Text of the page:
Research & Resources
Timely commentary to give you access to the latest macroeconomic and investments insights. Learn what investors should expect next.
Since the Global Financial Crisis (GFC), central banks around the world have used a variety of monetary policy tools to bring down interest rates and stimulate economies. But even 10 years post-crisis, many developed countries still have government bond yields that are historically low.
In June 2017, the Federal Reserve Open Market Committee indicated that, provided the economy continues to perform as anticipated, the Fed would soon begin implementing balance sheet normalization. The term “balance sheet normalization” means gradually reducing the Federal Reserve’s securities holdings by paring back principal payment reinvestments.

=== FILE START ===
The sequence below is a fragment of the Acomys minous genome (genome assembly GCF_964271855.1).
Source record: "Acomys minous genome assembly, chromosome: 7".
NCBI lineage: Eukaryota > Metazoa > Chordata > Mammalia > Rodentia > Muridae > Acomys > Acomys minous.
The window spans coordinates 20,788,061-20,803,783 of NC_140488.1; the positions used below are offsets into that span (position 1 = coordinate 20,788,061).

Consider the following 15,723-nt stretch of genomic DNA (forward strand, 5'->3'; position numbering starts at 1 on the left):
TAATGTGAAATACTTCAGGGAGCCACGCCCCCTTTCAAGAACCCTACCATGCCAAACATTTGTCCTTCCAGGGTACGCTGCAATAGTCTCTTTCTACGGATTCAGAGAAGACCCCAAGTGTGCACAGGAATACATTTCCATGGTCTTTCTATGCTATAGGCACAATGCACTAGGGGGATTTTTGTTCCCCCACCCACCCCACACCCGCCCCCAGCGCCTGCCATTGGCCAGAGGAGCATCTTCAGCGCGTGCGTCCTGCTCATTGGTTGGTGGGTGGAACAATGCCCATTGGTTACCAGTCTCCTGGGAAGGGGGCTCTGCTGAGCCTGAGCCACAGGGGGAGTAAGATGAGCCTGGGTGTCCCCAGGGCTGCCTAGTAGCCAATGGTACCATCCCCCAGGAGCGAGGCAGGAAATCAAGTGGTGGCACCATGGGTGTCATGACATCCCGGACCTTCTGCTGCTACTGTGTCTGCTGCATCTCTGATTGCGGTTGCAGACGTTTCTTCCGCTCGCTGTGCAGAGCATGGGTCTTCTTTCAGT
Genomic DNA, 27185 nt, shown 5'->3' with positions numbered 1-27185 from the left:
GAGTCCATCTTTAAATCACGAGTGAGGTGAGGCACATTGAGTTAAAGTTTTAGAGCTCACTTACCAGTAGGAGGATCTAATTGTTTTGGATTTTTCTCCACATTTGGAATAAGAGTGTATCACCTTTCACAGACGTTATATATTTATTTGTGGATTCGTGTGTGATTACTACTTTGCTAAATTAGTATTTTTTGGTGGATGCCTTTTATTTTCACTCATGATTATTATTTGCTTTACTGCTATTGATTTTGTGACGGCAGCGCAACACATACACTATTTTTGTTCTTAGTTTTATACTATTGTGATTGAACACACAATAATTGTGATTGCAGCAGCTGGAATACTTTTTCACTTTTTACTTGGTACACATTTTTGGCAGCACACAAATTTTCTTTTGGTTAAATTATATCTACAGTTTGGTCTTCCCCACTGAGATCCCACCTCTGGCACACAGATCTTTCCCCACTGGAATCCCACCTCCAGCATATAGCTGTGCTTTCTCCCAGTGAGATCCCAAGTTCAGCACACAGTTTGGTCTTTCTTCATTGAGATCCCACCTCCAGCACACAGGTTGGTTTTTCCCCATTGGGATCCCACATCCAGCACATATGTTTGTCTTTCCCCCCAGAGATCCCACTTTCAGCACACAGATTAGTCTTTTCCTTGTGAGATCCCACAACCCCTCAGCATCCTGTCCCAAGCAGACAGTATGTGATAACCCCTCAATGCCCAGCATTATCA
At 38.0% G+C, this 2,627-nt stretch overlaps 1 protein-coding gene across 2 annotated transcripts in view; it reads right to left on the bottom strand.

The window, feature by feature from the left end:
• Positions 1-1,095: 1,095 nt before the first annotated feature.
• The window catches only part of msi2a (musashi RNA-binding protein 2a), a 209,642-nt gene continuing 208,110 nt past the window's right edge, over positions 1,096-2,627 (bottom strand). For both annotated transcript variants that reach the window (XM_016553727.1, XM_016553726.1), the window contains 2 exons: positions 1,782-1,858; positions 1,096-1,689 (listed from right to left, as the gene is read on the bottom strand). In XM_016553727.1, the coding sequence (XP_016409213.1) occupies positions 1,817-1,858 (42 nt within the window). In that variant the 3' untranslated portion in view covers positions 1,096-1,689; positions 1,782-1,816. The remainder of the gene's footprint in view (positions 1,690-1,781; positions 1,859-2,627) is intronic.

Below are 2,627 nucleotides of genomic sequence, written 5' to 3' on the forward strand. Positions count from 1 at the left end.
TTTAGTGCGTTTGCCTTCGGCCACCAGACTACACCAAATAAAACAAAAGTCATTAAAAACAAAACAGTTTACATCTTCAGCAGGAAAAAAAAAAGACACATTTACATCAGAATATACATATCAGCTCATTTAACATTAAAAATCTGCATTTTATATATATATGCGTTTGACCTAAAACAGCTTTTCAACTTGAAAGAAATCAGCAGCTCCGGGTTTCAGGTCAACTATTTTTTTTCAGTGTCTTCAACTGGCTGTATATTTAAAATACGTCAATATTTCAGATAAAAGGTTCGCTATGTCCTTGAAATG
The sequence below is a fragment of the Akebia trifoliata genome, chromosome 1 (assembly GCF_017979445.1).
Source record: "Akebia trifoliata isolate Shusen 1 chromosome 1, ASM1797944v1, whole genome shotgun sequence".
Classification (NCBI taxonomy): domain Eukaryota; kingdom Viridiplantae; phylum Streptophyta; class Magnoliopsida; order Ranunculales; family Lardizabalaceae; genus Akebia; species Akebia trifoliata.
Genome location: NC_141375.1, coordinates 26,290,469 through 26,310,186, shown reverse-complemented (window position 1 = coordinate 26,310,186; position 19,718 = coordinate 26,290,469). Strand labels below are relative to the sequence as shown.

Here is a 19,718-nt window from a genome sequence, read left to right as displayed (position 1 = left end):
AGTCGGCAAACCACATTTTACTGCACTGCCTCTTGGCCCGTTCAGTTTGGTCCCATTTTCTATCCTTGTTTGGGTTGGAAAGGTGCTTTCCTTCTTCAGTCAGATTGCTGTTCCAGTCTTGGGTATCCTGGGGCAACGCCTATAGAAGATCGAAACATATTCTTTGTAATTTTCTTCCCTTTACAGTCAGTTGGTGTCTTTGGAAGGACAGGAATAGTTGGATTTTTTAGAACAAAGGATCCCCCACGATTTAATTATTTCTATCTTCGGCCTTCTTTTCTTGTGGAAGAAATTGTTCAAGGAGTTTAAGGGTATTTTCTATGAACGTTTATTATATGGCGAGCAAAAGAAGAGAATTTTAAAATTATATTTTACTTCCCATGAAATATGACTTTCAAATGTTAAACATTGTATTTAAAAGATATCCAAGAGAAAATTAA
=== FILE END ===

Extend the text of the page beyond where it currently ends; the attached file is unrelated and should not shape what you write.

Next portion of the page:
Interest rates are poised to rise in the U.S., which can mean tough times for fixed income investors. However, not all bond strategies are alike in how they perform in rising rate environments. In fact, high yield has a record of generating significant returns in periods when rates rise, but high yield is not without other types of risk.
The current economic expansion, which according to the National Bureau of Economic Research began in Q3 2009, is the third longest since 1945. However, it is also one of the weakest in terms of economic growth and activity.